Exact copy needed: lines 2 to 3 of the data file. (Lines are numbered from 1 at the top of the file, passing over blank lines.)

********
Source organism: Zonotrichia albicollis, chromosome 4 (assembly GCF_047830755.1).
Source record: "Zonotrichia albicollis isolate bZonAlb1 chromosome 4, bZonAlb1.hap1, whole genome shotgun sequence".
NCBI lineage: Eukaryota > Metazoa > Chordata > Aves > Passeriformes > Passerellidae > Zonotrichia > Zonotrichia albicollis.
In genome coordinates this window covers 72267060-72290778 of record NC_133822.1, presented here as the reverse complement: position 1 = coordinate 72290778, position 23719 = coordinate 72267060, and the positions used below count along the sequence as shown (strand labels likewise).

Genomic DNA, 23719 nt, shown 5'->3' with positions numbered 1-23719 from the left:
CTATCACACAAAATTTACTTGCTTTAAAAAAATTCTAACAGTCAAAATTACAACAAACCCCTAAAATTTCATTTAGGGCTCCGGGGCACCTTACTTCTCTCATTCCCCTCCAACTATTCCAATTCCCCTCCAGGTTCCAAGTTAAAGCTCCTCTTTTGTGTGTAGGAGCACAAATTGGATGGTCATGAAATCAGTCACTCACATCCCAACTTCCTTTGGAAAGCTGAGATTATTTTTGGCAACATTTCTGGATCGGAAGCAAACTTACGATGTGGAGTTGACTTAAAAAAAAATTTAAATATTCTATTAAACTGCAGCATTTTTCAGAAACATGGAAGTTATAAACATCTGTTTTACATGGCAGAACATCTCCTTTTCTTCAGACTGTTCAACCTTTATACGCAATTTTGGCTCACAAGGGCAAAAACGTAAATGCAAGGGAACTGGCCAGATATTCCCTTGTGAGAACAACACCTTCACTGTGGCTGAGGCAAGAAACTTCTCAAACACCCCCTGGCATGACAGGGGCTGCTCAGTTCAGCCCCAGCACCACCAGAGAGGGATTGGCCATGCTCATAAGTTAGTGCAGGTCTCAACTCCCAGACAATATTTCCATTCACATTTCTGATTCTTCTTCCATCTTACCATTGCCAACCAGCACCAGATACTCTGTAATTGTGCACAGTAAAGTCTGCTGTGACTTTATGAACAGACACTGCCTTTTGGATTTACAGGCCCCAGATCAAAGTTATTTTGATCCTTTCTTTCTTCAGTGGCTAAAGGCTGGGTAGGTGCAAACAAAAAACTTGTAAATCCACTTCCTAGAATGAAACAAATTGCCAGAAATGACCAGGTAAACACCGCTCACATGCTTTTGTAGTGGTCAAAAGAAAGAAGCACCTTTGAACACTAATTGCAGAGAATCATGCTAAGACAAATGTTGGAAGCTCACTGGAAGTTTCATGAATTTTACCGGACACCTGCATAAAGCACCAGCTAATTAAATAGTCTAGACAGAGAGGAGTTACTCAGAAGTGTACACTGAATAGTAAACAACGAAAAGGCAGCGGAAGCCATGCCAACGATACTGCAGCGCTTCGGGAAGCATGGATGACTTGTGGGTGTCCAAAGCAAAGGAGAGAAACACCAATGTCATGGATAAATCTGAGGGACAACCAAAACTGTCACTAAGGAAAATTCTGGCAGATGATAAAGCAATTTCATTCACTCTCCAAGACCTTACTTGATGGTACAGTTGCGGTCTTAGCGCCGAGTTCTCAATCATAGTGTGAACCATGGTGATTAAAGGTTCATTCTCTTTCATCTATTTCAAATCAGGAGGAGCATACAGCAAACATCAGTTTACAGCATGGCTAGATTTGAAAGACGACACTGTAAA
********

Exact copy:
Source record: "Zonotrichia albicollis isolate bZonAlb1 chromosome 4, bZonAlb1.hap1, whole genome shotgun sequence".
NCBI lineage: Eukaryota > Metazoa > Chordata > Aves > Passeriformes > Passerellidae > Zonotrichia > Zonotrichia albicollis.